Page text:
2. Magnetic Poles

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    The student has a right to free speech. The school is not obligated to provide a public address system and a platform for proselytizing to a captive audience there for their child's graduation.
     
  3. Pastor Larry

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    A mention of JEsus or God in a valedictorian speech is hardly proselytizing by any legitimate definition. From what I saw of the speech, there was no proselytizing at all. The school is the one who allowed her to speak. They should not come back in and tell her what to say. If they wanted to control her speech, then just give the speech themselves.

    This is one of the more egregious violations of free speech around, and I typically take a more moderate view than most here.
     
  4. KenH

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    At my public high school graduation in 1974 in southeast Texas I offered one of the prayers. I had to write it down and turn it in ahead of time. The teacher that reviewed it came back to me and said that I could not end it with "In Jesus' name". So I had to end it with "In Your name" so as not to offend any Jews in the audience.
     
  5. Daisy

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    She's likely to win, and should, imho.
     
  6. Magnetic Poles

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    I saw the text of the speech, and it indeed did contain proselytizing. Plus the rules were that the speech had to be approved. It was approved with edits, which the student agreed to, then she defied the rules and gave the original anyway.
     
  7. Revmitchell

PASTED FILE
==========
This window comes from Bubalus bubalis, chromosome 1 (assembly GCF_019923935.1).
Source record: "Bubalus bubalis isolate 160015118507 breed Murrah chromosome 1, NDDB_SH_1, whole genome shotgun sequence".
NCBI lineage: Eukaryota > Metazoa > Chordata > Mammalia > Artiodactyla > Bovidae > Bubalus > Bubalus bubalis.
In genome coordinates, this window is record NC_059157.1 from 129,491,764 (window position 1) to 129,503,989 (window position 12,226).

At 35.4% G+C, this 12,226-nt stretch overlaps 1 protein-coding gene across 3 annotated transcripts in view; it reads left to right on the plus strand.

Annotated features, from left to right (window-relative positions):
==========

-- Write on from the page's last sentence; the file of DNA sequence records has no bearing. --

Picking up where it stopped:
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    So what exactly was said that compelled others to convert to faith in Christ?
     
  8. JamieinNH

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    Let's look at this from another view.

    Suppose this girl was a member of Wicca, or a Satanist, or a member of the KKK or the Black Panthers?

    Would our view of "She should have been able to say what she wanted to." still apply?

    I seriously doubt it.


    Jamie
     
  9. carpro

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    I haven't seen the text, but based on the news story, it does not appear that what she said amounts to proselytizing.

    proselytizing
    1. To induce someone to convert to one's own religious faith.
    2. To induce someone to join one's own political party or to espouse one's doctrine.
    It sounds more like she was giving testimony of what God has done in her life, rather than trying to induce others to convert to her faith or doctrine.

    Can Christians now not even tell others in a public forum what wonders God has worked in their lives?
     
  10. The Galatian

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    So you'd be OK with the same person invoking Satan or Wicca?
     
  11. carpro

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    Tell others what wonders Satan had worked in their lives?

    I'd like to hear that one myself.:laugh:

    Sure! Why not? They'd be laughed out of the building.
     
  12. Revmitchell

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    It has been supported by the United States Supreme Court that student initiated speech containing religious content is constitutional as it does not lead one to believe that the government supports that view.

    Men want separation of church and state. I wonder what God wants?
     
  13. StefanM

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    I doubt he wants a democracy. I think he would prefer a theocracy. I prefer that as well, but I'm waiting for Jesus to be the King of it.
     
  14. Alcott

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    If Galatian, Daisy, and others here are included in that Kingdom, they must hope it contains an unlimited right to petition the government for redress of grievances, since they will probaby be trying to come to the throne continually demanding separation of church and state.
     
  15. lgpruitt

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    Will they start pulling the plug on athletes why he/she thanks God or their Lord Jesus Christ? I see that on TV quit a bit..... ??????
    :type:
     
  16. KenH

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    Fortunately, it already exists and Jesus is already the King of it. It's called the church. :praise:

    Col. 1:13-14 (ESV)
    He has delivered us from the domain of darkness and transferred us to the kingdom of his beloved Son, [14] in whom we have redemption, the forgiveness of sins.
     
    #16 KenH, Jun 26, 2006
    Last edited: Jun 26, 2006